Predicaments of policy-oriented security research


Date: 25 October 2017

Published by openDemocracy

Typically, security research is called upon to give advice on how to sort things out when there is something wrong. 

9/11 was the watershed and since then the security industry’s R&D-Ghostbusters have been busy determining who the ghosts are and what gadgets and policies are needed to save and protect human lives from imminent threats. 

Like the ghosts in the movie these threats become visible and tangible only through the use of sophisticated high-tech equipment that must be handled by professional security experts. Scanners, sensors, surveillance wet-, soft- and hardware are offered for sale to public authorities and their private contractors on flourishing security markets.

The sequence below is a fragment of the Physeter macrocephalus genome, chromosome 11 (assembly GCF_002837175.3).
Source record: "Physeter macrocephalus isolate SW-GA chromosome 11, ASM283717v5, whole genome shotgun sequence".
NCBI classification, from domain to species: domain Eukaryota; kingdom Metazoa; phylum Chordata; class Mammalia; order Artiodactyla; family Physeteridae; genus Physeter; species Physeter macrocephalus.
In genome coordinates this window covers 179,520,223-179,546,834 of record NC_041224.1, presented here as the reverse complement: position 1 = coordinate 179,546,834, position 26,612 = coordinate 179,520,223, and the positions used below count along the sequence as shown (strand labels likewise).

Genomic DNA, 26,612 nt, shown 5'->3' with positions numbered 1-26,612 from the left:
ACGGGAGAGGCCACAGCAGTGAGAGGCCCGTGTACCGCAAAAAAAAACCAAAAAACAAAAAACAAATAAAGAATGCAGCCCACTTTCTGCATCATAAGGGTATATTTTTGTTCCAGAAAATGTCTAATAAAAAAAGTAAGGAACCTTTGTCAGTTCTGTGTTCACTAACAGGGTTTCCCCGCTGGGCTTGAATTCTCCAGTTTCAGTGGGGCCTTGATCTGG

As long as the chase for ghosts goes on chances are good that at least one of the five key objectives of the European security research programme will be achieved: the establishment of a “Competitive European Security Industry”.

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